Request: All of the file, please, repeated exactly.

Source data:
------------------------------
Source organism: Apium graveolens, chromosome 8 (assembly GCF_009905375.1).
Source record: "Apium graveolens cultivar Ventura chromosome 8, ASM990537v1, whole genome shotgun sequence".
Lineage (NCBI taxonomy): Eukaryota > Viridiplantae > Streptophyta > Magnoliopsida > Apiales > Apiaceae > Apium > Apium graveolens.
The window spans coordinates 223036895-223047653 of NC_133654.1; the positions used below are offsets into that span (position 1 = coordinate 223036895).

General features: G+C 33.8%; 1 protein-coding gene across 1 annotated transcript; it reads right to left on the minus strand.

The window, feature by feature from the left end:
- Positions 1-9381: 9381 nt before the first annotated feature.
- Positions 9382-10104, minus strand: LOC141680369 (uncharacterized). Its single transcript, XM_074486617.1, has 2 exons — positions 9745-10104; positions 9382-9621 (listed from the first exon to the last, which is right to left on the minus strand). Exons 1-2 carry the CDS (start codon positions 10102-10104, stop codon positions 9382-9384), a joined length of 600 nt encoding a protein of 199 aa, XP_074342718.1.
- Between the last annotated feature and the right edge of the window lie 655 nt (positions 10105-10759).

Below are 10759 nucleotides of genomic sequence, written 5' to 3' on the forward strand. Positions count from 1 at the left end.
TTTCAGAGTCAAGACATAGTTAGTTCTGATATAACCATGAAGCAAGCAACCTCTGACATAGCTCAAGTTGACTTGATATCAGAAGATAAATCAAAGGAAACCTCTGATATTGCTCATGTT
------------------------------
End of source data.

Source organism: Apium graveolens, chromosome 8 (assembly GCF_009905375.1).
Source record: "Apium graveolens cultivar Ventura chromosome 8, ASM990537v1, whole genome shotgun sequence".
Lineage (NCBI taxonomy): Eukaryota > Viridiplantae > Streptophyta > Magnoliopsida > Apiales > Apiaceae > Apium > Apium graveolens.
The window spans coordinates 223036895-223047653 of NC_133654.1; the positions used below are offsets into that span (position 1 = coordinate 223036895).

General features: G+C 33.8%; 1 protein-coding gene across 1 annotated transcript; it reads right to left on the minus strand.

The window, feature by feature from the left end:
- Positions 1-9381: 9381 nt before the first annotated feature.
- Positions 9382-10104, minus strand: LOC141680369 (uncharacterized). Its single transcript, XM_074486617.1, has 2 exons — positions 9745-10104; positions 9382-9621 (listed from the first exon to the last, which is right to left on the minus strand). Exons 1-2 carry the CDS (start codon positions 10102-10104, stop codon positions 9382-9384), a joined length of 600 nt encoding a protein of 199 aa, XP_074342718.1.
- Between the last annotated feature and the right edge of the window lie 655 nt (positions 10105-10759).

Below are 10759 nucleotides of genomic sequence, written 5' to 3' on the forward strand. Positions count from 1 at the left end.
TTTCAGAGTCAAGACATAGTTAGTTCTGATATAACCATGAAGCAAGCAACCTCTGACATAGCTCAAGTTGACTTGATATCAGAAGATAAATCAAAGGAAACCTCTGATATTGCTCATGTT